Norwegian government clarifies Western Sahara position
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“We urge businesses to stay away from the territory since we do not recognise the annexation of Western Sahara" stated Norway's Deputy Minister of Foreign Affairs, Friday. An opening to invest in the "illegitimately annexed" territory is given under the condition it benefits the local population - “and with the local population we of course refer to the Sahrawi people”, said the Deputy Minister.
Published 22 June 2011


A report by the Norwegian organisation Future in our Hands, launched on 17 June, sparked new life in a Western Sahara debate that has been going on in Norway for the last four years. The debate is about terminology and practice in Norwegian Western Sahara policy.

The report from the Norwegian organisation first points to a discrepancy in the public statements issued by the Norwegian government on the one side, and the practice on the other. More specifically, the report says that while the government unconditionally urge Norwegian firms to abstain from investments in Western Sahara, the companies receive a much vaguer advice in direct contact with government representatives.

This underlines the allegations from the former president of Confederation of Norwegian Enterprise, who last year left his post due to the scandal around his firm's imports of fish oil from the territory. The ex-president has repeatedly stated that the Ministry gave different opinions to him in direct meeting as was communicated by the same Ministry to the media.

Secondly, the report documents how the Ministry for Foreign Affairs under the center-left coalition government since 2007 has neither used the words ‘annexation’ nor ‘occupation’ to label the Moroccan presence in the territory, in contrast to the terminology used by the previous conservative government. The report is based on a collection of 68 different statements and letters from consecutive Norwegian governments in the period from 2002 to 2011. Download the report from the webpages of Future in our hands (in Norwegian).

However, in an article in the leading Norwegian daily newspaper Aftenposten on 17 June, the government partially clarifies the Norwegian position, returning to the terminology which has always been Norway's position.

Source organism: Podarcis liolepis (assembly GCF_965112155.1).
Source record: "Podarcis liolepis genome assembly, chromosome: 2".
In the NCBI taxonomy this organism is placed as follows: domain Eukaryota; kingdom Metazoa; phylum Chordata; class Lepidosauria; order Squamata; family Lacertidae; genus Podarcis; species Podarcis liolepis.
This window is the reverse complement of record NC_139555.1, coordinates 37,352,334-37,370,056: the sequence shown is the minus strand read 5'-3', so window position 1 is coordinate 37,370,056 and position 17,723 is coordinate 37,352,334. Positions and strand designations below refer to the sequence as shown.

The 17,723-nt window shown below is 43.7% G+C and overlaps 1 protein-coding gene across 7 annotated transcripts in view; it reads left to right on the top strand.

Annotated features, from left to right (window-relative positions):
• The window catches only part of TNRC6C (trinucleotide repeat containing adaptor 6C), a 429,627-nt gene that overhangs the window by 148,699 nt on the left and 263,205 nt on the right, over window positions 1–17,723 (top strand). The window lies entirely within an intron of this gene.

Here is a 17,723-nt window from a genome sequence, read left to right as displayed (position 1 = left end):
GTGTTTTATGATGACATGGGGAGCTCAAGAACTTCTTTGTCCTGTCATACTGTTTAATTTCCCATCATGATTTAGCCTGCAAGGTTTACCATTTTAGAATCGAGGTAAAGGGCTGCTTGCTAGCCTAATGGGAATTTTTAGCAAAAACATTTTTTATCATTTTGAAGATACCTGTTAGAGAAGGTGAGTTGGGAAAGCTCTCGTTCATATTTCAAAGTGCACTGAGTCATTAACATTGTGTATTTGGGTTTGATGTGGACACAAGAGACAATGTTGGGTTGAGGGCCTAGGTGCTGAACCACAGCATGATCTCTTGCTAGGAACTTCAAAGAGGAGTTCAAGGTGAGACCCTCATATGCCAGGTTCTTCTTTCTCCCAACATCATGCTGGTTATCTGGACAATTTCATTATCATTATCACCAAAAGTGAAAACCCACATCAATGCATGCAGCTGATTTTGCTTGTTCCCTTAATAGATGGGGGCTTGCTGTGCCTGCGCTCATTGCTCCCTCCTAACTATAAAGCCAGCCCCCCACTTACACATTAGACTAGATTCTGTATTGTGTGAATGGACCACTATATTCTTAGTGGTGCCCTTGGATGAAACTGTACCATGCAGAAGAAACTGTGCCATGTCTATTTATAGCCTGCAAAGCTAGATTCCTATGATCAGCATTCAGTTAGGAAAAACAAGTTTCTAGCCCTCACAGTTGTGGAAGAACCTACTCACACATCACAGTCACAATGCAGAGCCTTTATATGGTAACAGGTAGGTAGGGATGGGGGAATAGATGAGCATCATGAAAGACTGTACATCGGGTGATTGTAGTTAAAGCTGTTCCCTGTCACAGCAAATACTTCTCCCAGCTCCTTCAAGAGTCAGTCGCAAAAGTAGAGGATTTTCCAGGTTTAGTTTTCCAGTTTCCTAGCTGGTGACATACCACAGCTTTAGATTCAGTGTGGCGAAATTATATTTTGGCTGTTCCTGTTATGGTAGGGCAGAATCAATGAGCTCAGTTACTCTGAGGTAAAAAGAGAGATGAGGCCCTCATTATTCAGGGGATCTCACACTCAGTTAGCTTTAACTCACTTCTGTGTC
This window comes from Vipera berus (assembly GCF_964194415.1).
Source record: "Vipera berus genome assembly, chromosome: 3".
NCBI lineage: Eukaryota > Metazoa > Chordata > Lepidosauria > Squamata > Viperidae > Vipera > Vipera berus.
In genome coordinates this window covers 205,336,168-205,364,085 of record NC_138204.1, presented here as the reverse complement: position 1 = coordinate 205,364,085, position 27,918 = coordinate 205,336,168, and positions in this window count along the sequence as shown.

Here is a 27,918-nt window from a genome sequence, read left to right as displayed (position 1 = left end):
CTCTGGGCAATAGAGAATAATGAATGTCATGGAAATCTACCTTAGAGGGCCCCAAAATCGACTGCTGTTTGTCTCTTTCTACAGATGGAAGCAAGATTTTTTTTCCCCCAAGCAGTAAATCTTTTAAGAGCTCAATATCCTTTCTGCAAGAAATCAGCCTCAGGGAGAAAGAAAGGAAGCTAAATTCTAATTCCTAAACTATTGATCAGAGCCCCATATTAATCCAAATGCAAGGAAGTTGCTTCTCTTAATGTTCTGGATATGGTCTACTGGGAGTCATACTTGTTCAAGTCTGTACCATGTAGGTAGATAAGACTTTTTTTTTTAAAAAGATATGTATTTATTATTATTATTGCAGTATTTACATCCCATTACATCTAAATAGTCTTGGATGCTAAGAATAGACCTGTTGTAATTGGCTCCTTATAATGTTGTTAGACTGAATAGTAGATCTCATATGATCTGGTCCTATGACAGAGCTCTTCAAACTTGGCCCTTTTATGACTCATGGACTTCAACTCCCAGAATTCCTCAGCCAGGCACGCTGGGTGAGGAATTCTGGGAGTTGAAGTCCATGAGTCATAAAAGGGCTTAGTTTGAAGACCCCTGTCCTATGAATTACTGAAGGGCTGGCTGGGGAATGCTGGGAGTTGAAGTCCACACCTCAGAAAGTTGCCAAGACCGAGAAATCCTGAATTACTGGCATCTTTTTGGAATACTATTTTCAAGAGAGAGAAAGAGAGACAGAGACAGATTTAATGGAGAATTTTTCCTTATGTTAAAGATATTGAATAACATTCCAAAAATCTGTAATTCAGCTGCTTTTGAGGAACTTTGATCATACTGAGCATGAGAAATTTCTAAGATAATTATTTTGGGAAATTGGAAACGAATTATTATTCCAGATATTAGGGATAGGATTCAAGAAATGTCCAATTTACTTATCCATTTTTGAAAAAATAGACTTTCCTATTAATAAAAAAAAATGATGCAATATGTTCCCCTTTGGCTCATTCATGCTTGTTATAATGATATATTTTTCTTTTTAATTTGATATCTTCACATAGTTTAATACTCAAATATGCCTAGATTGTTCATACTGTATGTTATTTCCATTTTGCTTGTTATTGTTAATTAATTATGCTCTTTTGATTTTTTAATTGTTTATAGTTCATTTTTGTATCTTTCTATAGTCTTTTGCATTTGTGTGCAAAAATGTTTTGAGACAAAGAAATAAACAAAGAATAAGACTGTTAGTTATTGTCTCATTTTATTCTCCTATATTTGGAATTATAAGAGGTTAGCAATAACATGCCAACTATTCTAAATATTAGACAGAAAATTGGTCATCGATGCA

“We urge businesses to stay away from the territory since we do not recognise the annexation of Western Sahara. We have not changed our policy in this regards”, the The Deputy Minister of Foreign Affairs, Mr. Espen Barth Eide said to Aftenposten. Mr. Barth Eide disagrees with the criticism.

“The expression you use – annexation – has not been used in public by Norwegian authorities since November 2007. Why not?”, Aftenposten asked.

”Our position is to speak about the ‘situation’ in Western Sahara. That does not exclude the fact that the territory is annexed. Our opinion is that Morocco has annexed Western Sahara. It is an annexation which we do not recognise, and which we see as illegitimate. We have the same position to this as the United Nations”, stated Barth Eide.

”Norwegian firms have said that the signals they have received from the Ministry in terms of what they can do in the territory have been unclear. Could you have been even clearer?”, the newspaper asked.

“We cannot prohibit businesses there. There is no boycott. But we are very clear to discourage firms from doing business there if it does not benefit the local population. And with the local population we of course refer to the Sahrawi people”, said Barth Eide.

Parliamentarian Peter Skovholt Gitmark of the Conservative Party of Norway is satisfied that the Deputy Minsiter has left no doubt about the Government’s position.

“It is good that he now clarifies what they mean about Morocco’s occupation. Norwegian firms must get the clear message that business in Western Sahara almost exclusively gain Morocco’s interests”, he stated.

He also questions why representatives of the Norwegian Ministry of Foreign affairs had not used the words “annexation” or “occupation” since 2007.

“To me, this is impossible to understand. Therefore it is good that the [Deputy Minister] Barth Eide uses the correct expression”, said Gitmark to Aftenposten.

“For us it is obvious that Western Sahara is occupied and in the process of being annexed. It is highly problematic if the advices given to the Norwegian firms against involvement in this territory are vague”, stated vice president of the Liberal Party of Norway, Helge Solum Larsen.

There is however still a discrepancy in statements on businesses on Western Sahara. The report points to several occasions where the Norwegian Minister of Foreign Affairs states that the wishes of the locals must be respected when it comes to natural resource activities in Western Sahara. That term is not, however, not communicated to the firms.

”The Ministry of Foreign Affairs must speak with the same clarity to Norwegian companies as they pronounce to the media. As long as the ministry operates with different interpretations of their own policy, they undermine the good intention of urging the firms to stay away from Western Sahara. The Norwegian firms’ repeated involvements and investments in the conflict area shows that the ministry is not being clear enough” stated Arild Hermstad, leader of the organisation that authored the report, Future in Our Hands.

Future in Our Hands is Norway’s biggest environmental organisation and follows issues relating to corporate social responsibility.

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